Federal Health Minister Patty Hajdu used Twitter on Monday to boast that Ottawa had delivered more than 10 million COVID-19 vaccine doses to the provinces and territories. She also made a point of telling Canadians how many – or rather how few – of the doses had actually been administered, which seemed a bit unfair.
After all, the provinces had been waiting months for Ottawa to procure an adequate supply of vaccines. And now with doses finally arriving in significant numbers, there was Ms. Hajdu highlighting the fact that Ontario had only delivered 2.5 million of the more than four million shots it had received as of Monday.
In Quebec, it was 1.6 million out of 2.3 million; in British Columbia, 894,000 out of 1.3 million.
Her tweets led to news stories saying that, as of the start of this week, only two-thirds of the vaccine doses received had actually been injected into Canadians.
Yes, Canada has a number of vaccination crises. No, this doesn’t appear to be one of them. Most of the doses that hadn’t been administered Monday were only delivered to the provinces two days earlier. Deliveries are intermittent whereas vaccinations are daily; for example, Ontario administered more than 100,000 doses on Tuesday.
There is also the fact that it would have been great if the number of doses available had been 20 million or 30 million, instead of the paltry 10 million that Ottawa has scratched together to date.
These points notwithstanding, there does appear to be a lingering hesitancy about COVID-19 vaccines – but it’s not that provinces are declining to give people shots. It’s that a surprisingly large number of people aren’t coming forward to get one.
You can see it in the data. As of March 27, just under 75 per cent of people over 80 – who were rightly given vaccine priority based on age – had received a first dose, according to federal government data. As age falls, those numbers plummet. For people over 75, it was under 50 per cent; for people over 70, it was under 30 per cent.
Both Quebec and Ontario have seen available spots at vaccination clinics for people 70 and over go unused each day, which is a big problem because it’s people in that age group who are most likely to die of COVID-19.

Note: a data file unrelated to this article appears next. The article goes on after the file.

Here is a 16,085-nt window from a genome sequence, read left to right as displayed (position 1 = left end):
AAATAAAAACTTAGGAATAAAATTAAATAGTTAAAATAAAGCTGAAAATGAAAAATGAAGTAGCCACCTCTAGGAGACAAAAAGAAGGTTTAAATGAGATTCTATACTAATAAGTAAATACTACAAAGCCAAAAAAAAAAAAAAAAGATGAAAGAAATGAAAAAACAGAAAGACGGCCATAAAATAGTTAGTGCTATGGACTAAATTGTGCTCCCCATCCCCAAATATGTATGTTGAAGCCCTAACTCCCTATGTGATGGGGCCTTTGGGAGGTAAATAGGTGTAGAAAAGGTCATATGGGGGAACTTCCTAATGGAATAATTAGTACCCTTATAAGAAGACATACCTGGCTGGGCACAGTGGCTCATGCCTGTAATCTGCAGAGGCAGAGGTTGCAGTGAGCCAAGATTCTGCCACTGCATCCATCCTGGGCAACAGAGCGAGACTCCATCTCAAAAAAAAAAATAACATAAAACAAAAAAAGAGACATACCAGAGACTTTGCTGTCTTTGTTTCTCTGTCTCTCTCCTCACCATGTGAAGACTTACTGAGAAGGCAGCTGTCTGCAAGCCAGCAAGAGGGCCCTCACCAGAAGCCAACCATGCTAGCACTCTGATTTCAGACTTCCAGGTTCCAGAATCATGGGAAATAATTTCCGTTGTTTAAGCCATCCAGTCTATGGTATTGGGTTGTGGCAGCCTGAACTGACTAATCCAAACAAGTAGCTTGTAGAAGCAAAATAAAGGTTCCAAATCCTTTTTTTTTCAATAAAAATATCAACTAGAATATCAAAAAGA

Toronto last weekend dropped the minimum age for vaccination at city clinics to 60, and is poised to lower it to 18 in the hardest hit neighbourhoods. Yet as of Monday, more than 37 per cent of people over the age of 80 and 47 per cent between age 70 and 74 still had not received a shot.
It’s never been enough to simply make a vaccine available in order for people to take it. Factors like complacency, distrust, lack of information and fear all play a role, and they can’t be overcome by standing at a podium and urging people to sign up for a jab.
The most recent polling shows that about two-thirds of Canadians won’t hesitate to take the first vaccine they are offered. That still leaves a lot of people who need convincing.
One key step has been to make sure workers in health care – doctors, nurses, staff – get vaccinated as quickly as possible. They are “the cornerstone of vaccine confidence,” according to a December, 2020, Health Canada document on vaccine hesitancy. People will follow their lead.
Another key is making things as simple as possible. Many people over 70 may not be jumping at available appointments because they can’t navigate online reservation systems, and need help.
Governments also need to make it easier for busy essential workers to get vaccinated. Ontario took a big step in that direction on Wednesday when it announced it will be prioritizing essential workers and people in the hardest-hit postal codes, regardless of age, and will use mobile and pop-up clinics to take shots directly to them.
These are the kinds of pro-active efforts that are needed to make the most of Canada’s belated vaccine rollout. Yes, lower the vaccination age in neighbourhoods with the highest case counts. Yes, give priority to people who have to go to work. Yes, take vaccines directly to communities and workplaces.
But governments must also relentlessly spread the message that the vaccines are safe and effective – and that a shot protects you and your neighbours. We are all in this together when it comes to ending the pandemic.
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